How many of you have ever read the book of Leviticus? Did it make sense? Did it put you to sleep? It’s a difficult text because it’s primarily legal material, and I’m guessing that even the lawyers among us don’t find state or federal statutes easy or enjoyable reading. Leviticus is the third book of the Bible, of the Pentateuch, the five books of Moses. It’s complicated and confusing and while there are a few bits of narrative, it’s mostly like the material we just heard, a series of laws or instructions. What’s more, much of the material has to do with temple or tabernacle rituals, and priestly behavior. It’s only very occasionally, as in the verses we just heard, that the laws relate to daily life and ordinary people.
It’s difficult in another sense, because it’s set in a larger narrative context—the journey of the Israelites from Egypt to the Promised Land. Leviticus is set while the Israelites are at Mt. Sinai, receiving the torah, the law from God. And if you think about it, that’s odd in itself because a lot of the laws here have to do with what the Israelites are supposed to do when they occupy the land.
Our passage begins with the statement, “You shall be holy, for I the Lord your God am holy, and jumps then to v.9. In between those two verses come a series of other commandments. Several like some of the verses in today’s reading are restatements of some of the Ten Commandments. In addition, there are certain instructions concerning sacrifice. The verses we heard today are notable in that they all focus on relationships within the community.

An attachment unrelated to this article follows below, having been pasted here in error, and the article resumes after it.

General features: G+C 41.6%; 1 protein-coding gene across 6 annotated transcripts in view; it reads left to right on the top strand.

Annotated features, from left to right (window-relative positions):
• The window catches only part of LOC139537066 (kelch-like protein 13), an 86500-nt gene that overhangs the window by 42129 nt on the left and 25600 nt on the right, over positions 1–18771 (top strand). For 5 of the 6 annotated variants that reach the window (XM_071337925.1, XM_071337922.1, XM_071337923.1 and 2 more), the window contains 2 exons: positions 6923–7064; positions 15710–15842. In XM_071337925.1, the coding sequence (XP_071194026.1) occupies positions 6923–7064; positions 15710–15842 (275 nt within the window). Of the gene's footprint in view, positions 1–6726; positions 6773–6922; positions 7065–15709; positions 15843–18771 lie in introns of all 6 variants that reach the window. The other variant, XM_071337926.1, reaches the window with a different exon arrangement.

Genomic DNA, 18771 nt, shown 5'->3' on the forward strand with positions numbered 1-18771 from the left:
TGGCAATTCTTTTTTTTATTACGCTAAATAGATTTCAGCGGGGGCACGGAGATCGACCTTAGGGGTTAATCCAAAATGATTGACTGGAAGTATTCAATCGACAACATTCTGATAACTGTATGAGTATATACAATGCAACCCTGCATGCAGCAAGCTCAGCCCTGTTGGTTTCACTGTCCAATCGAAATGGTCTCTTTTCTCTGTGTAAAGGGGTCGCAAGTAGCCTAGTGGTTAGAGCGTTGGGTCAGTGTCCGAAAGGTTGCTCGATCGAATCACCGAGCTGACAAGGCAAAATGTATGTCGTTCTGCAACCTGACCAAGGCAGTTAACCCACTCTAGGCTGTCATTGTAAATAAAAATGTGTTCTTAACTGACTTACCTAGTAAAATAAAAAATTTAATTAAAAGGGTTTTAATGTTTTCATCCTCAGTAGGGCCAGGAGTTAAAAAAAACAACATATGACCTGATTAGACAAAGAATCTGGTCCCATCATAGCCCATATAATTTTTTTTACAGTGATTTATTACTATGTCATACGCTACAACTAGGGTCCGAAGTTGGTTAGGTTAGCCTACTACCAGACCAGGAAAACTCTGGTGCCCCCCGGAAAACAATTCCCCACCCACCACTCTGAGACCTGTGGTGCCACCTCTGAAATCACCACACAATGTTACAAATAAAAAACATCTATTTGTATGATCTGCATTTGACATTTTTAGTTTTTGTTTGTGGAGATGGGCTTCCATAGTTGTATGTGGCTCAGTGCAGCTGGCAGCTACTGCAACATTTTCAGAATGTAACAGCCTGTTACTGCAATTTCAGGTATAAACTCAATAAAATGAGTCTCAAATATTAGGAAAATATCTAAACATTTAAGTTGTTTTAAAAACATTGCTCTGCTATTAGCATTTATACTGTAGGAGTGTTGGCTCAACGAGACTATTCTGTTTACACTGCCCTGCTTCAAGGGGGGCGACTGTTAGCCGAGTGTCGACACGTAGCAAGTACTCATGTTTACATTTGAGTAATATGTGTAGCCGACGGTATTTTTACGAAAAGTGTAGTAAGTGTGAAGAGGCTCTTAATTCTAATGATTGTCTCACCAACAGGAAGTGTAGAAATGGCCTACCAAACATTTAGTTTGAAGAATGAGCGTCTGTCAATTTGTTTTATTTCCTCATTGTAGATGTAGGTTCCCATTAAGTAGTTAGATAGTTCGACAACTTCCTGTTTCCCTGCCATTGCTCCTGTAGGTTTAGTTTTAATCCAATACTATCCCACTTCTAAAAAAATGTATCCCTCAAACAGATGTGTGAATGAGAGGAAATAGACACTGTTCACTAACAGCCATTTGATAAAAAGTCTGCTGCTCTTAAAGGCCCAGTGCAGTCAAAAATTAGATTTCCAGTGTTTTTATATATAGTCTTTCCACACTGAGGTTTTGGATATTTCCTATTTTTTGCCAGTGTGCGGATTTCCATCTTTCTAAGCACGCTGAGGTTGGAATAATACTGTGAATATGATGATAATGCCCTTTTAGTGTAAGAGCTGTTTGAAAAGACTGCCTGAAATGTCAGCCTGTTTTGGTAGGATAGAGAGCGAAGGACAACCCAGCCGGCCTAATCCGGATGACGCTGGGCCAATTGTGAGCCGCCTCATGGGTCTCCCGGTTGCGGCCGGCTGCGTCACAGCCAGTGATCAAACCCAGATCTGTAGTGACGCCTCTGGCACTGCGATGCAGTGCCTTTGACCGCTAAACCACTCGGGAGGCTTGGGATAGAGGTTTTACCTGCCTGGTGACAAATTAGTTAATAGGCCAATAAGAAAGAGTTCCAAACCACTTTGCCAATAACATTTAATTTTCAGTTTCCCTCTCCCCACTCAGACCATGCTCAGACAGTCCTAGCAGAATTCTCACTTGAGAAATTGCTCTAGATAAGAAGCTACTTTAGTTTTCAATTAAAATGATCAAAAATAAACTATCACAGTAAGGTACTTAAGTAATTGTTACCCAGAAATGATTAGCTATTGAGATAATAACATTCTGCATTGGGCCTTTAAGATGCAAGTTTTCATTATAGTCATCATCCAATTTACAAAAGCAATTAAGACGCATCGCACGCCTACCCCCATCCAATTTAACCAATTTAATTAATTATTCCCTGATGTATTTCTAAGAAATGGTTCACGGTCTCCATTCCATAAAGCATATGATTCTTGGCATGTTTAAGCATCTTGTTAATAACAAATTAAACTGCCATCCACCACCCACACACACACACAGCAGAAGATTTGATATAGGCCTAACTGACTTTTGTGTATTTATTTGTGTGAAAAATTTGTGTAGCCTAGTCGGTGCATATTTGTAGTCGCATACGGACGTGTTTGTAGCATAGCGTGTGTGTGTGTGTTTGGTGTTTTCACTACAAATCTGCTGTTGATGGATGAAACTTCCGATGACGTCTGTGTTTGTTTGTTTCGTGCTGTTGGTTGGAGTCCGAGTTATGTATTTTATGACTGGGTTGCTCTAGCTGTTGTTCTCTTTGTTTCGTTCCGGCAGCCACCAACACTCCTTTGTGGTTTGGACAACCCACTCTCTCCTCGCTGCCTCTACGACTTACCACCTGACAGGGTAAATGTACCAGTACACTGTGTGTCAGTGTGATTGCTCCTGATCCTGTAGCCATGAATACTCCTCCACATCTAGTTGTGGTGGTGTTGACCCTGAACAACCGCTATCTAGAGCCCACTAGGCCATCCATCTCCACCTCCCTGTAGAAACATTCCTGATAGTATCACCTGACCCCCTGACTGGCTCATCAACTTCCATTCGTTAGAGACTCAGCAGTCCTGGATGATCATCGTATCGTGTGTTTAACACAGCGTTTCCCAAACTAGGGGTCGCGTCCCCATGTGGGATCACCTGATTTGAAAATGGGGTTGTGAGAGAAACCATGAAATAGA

Remember the context. We are to read them as laws given in preparation for the Hebrews entering the promised land. In other words, they lay out a vision of an ideal community. It’s important also to note that while the instructions about what to do are clear; no penalties are mentioned. That means this is all about how society is to be structured, how people are to relate to each other and not about individual morality, sin and punishment.
Some of what we hear is commonplace and unremarkable—don’t lie, don’t slander, don’t be partial to the poor or defer to the great. And while none of what we heard is particularly surprising to us, it’s worth noting that the very next verse after “Love your neighbor as yourself” forbids planting fields with two different kinds of seeds, or wearing clothes that consist of different materials. And later in the chapter, a commandment against getting tattoos.
But others are more revealing. The Israelites are instructed not to harvest all of their crops, but to leave some for the poor and the alien. For subsistence farmers, who sometimes have to go without food to protect seed grain for the next year, those are hard words.
But these aren’t just rules about how to get along with one’s neighbors. They are framed by statements about God: “You shall be holy for I the Lord your God am holy.” In other words, keeping those commandments is more than an ethical obligation; it also says something about God’s people and about God. Or to put it another way, to keep God’s commandments makes the people holy as God is holy, sharing something of God’s nature. To create and live in a community in which the widow and orphan are cared for, the alien welcome is to share in the nature of God, to participate in God’s holiness.
Holy or holiness is a concept we don’t really talk about much. Sure, each Sunday we sing or say the Sanctus—Holy, Holy, Holy, Lord God of Hosts and the word appears regularly in our hymns and scripture. And so, if we have any notion of what it might mean, we would probably say that it has to do with God or God’s nature, and it primarily concerns worship—in worship when we encounter God, we experience the holy.
That’s certainly true and elsewhere in Leviticus, there are a great number of laws that have to do with preserving God’s holiness and the holiness of the tabernacle or temple. The Hebrew word translated as holy has at its root the notion of being set apart—the English word “sacred” derives from a Latin word which means very much the same thing.